Highly recommended!

Monday, July 6, 2015

Joshua Breakstone, 2nd Avenue, The Return of the Cello-Quartet

Joshua Breakstone plays some excellent bop guitar. He is as vibrant an exponent of the traditional bop style as anybody out there today. He has a considerable line-creating inventiveness that rivals the greats. I've covered a fair amount of his music here and in Cadence when I wrote for them. His new album reaffirms his importance with four trio tracks and five reuniting his cello quartet from the 2014 date With the Wind and the Rain.

2nd Avenue (Capri 74137-2) is the name of the new one. With Joshua are the excellent players Lisle Atkinson on bass and Andy Watson, drums, a perfect rhythm section for the swinging Breakstone approach. For the Cello Quartet numbers Mike Richmond's cello returns.

The repertoire is lively and unexpected. Joshua unearths neglected treasures like Cannonball's "Home," Konitz's "Thingin'," Dexter's "Evergreenish," plus some American Songbook items like "The Lamp is Low." Finally there are some excellent blowing vehicles in Joshua's title tune and "Hit It" by Lisle.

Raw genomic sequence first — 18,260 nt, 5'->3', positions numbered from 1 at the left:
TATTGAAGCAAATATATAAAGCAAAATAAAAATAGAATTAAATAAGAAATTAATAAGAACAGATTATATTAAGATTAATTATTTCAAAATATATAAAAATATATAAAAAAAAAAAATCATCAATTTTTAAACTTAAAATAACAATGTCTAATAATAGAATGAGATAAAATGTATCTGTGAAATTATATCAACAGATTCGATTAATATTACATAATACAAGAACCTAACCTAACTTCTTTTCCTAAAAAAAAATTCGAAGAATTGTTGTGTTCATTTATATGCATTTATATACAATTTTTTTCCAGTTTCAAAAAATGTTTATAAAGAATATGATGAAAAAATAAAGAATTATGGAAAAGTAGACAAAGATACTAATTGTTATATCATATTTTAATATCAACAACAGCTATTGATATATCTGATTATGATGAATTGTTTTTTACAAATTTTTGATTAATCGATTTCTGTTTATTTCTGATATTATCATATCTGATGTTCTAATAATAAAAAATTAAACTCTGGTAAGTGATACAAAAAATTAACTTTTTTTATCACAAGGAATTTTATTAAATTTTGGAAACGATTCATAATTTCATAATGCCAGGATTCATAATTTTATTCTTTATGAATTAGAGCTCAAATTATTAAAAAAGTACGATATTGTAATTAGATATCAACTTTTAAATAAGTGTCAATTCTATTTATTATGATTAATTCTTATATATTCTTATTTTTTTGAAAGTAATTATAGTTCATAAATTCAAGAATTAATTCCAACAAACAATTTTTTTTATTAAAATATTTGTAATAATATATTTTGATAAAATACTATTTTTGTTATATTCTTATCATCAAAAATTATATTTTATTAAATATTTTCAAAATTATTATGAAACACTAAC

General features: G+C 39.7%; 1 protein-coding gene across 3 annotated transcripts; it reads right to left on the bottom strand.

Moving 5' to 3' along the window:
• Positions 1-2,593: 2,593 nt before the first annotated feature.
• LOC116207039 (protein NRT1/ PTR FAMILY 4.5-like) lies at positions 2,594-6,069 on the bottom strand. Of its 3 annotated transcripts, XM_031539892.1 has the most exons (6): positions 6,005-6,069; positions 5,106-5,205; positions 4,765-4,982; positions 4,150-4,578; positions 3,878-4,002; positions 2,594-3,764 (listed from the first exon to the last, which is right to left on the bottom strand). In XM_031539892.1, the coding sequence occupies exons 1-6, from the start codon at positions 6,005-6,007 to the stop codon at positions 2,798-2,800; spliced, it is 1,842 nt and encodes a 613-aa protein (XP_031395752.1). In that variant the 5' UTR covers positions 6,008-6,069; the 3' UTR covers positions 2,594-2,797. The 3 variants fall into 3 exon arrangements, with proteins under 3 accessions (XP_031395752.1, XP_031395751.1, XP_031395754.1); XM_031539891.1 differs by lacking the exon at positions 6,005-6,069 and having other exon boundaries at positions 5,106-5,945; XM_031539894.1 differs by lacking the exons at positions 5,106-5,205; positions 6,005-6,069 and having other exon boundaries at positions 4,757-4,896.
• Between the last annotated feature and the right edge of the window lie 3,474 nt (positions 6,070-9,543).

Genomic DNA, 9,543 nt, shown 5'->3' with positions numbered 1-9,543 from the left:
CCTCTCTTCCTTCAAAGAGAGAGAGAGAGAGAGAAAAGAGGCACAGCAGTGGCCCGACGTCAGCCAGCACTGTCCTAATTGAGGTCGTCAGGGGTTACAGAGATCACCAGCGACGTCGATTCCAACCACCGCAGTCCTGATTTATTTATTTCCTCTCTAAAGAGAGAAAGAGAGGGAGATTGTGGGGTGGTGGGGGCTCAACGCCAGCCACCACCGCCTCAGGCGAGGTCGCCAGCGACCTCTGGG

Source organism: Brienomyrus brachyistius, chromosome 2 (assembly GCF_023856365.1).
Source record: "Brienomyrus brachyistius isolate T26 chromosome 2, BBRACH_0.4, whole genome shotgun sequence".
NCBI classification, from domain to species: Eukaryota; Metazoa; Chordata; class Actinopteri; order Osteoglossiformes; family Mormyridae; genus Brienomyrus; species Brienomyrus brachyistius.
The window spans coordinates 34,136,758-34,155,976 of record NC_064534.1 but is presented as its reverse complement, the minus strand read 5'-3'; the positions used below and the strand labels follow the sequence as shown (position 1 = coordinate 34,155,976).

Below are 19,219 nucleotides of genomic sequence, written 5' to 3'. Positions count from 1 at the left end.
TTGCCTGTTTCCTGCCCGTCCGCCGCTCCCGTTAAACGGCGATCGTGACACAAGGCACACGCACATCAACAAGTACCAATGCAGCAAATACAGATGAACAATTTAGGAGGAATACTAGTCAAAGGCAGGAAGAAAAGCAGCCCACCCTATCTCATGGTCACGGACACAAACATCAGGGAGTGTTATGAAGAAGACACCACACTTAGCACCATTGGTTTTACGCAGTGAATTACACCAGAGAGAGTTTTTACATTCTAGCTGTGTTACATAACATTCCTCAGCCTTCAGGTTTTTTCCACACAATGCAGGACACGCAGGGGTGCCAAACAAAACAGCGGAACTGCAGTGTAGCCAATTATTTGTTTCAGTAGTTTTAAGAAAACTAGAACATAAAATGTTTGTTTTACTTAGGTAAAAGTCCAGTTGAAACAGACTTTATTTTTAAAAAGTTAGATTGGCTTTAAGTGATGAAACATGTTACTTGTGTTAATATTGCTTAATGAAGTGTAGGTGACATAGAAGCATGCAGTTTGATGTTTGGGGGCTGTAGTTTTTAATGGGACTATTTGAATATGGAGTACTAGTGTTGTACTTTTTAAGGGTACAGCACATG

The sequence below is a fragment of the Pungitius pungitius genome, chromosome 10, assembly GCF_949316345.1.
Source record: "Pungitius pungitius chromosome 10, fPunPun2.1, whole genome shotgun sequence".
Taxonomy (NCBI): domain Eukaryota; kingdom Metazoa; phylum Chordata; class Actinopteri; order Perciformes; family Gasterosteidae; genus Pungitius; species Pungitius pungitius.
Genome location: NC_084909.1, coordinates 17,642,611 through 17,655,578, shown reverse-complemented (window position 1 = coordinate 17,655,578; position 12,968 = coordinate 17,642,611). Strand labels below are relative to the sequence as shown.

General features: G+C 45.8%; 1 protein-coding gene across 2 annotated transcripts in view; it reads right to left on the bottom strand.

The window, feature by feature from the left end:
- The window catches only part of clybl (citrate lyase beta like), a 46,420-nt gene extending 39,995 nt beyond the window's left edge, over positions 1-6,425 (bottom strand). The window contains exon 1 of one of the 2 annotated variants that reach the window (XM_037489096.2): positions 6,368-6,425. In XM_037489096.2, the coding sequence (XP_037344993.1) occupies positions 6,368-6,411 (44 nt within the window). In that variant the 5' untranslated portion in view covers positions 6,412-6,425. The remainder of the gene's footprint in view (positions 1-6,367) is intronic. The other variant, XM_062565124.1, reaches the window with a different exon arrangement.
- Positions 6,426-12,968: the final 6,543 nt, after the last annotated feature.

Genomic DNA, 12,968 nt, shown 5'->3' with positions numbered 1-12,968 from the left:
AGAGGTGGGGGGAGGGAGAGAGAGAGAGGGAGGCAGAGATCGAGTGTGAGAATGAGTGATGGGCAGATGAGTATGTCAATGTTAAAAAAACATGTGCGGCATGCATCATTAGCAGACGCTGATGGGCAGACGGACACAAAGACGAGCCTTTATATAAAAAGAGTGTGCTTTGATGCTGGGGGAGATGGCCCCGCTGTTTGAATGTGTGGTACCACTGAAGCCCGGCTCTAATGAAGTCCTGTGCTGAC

The numbers with the full quartet have that special sound in arrangements and solos with the pizzicato cello. It's a beautiful blend and of course will remind you favorably of the things Oscar Pettiford did on his own and with Duke and Strayhorn. But as an extension into today.

This is an album that keeps growing on you as you hear it. There are no wasted notes. Everything is centered and central, sounding as current as can be yet working its way out of bop tradition.